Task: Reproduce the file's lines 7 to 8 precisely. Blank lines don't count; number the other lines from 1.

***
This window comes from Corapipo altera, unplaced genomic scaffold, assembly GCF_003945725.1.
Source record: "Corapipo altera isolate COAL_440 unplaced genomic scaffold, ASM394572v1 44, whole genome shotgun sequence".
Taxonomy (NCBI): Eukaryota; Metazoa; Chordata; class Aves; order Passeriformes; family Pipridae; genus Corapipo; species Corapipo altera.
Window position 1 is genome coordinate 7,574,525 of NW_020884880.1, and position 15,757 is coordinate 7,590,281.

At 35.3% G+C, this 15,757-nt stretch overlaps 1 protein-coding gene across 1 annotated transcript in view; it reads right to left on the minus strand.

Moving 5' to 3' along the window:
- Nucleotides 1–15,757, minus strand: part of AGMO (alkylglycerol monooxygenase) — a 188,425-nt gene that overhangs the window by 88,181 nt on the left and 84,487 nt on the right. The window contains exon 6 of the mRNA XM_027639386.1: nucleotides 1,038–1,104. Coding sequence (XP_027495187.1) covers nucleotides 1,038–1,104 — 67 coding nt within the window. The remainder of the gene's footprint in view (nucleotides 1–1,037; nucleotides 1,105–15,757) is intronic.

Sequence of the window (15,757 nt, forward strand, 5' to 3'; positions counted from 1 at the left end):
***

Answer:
- Nucleotides 1–15,757, minus strand: part of AGMO (alkylglycerol monooxygenase) — a 188,425-nt gene that overhangs the window by 88,181 nt on the left and 84,487 nt on the right. The window contains exon 6 of the mRNA XM_027639386.1: nucleotides 1,038–1,104. Coding sequence (XP_027495187.1) covers nucleotides 1,038–1,104 — 67 coding nt within the window. The remainder of the gene's footprint in view (nucleotides 1–1,037; nucleotides 1,105–15,757) is intronic.

Sequence of the window (15,757 nt, forward strand, 5' to 3'; positions counted from 1 at the left end):